JP Morgan: With ‘iPhone 7,’ Apple will continue using LCD, not OLED, displays

“Despite finally jumping into the OLED market with the Apple Watch, Apple is not expected to migrate its handset line away from LCD technology in the near future, instead choosing to stick with LTPS-based LCD panels when it debuts its so-called ‘iPhone 7,'” AppleInsider reports.

“The Japan Display facility funded by Apple’s recent billion-dollar prepayment could have the capacity to churn out nearly 100 million 5-inch LTPS LCD panels each year, according to a recent note to investors from J.P. Morgan analyst Narci Chang,” AppleInsider reports. “Some believe that the choice of OLED for the Apple Watch indicated a shift in strategy that would see OLED displace LCD throughout Apple’s mobile products.”

AppleInsider reports, “However, the new Japan Display deal — alongside a reported $2.6 billion investment in LCD production from Apple partner Foxconn — makes that an improbable scenario in the near future.”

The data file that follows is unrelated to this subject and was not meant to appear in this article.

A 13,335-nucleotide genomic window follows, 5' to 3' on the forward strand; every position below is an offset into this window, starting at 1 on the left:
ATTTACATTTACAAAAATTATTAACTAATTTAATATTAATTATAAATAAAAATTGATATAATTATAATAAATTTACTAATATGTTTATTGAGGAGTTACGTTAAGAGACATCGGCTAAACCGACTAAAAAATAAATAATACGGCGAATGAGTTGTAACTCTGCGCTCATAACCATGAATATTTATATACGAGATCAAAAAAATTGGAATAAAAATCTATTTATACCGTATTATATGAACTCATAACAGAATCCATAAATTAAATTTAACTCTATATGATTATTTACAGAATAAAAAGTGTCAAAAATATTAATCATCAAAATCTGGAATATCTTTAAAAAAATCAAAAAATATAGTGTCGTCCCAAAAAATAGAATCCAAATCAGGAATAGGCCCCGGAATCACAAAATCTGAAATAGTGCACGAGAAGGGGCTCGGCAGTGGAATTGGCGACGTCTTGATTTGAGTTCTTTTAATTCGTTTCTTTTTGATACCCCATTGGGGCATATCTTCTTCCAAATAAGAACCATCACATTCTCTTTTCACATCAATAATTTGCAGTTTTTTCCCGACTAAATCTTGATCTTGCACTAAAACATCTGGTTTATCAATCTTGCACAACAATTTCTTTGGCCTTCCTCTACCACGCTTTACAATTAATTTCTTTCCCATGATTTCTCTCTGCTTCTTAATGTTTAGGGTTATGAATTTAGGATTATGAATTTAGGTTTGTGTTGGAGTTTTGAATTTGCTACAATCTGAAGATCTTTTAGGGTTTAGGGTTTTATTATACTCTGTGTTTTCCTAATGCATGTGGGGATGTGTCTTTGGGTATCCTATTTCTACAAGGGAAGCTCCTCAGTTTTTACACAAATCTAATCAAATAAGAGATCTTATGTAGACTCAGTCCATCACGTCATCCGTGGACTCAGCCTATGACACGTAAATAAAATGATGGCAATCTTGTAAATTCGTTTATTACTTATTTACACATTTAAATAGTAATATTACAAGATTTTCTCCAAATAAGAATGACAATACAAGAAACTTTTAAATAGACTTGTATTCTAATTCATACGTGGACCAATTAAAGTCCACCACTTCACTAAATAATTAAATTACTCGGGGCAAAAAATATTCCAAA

Read more in the full article here.

MacDailyNews Take: Our iPhone 6 Plus Retina LTPS-based LCD displays look and work just fine, thanks. In fact, they’re immaculate. No complaints. So, whatever: If it ain’t broke…

[Thanks to MacDailyNews Reader “Dan K.” for the heads up.]

Related article:
Japan Display and Apple to build new $1.4 billion plant for iPhone Retina displays – March 6, 2015


  1. Apple would already use OLED if not its fundamental flaw: 1.5 times bigger power consumption than LTPS LCD in light backgrounds — which is all of Internet browsing, reading, OS UI interface and most of applications.

    The reason I accented “fundamental” qualifier word is because organic molecules are much bigger “fluffy” structures comparing to non-organic ones. So while they emit significant portion of light gets consumed back by light-emitting material itself.

    Apple had to use OLED for Watches, but as result they use black background UI. This is unacceptable for mobile phones, so no, Apple will not use OLED in iPhone.

      1. Because in OLED, the blacks are blacker than with LCDs, which allows an unlit part of the screen to blend into the black bezel seamlessly (at least that is the theory, having not yet seen an Apple Watch in person yet).

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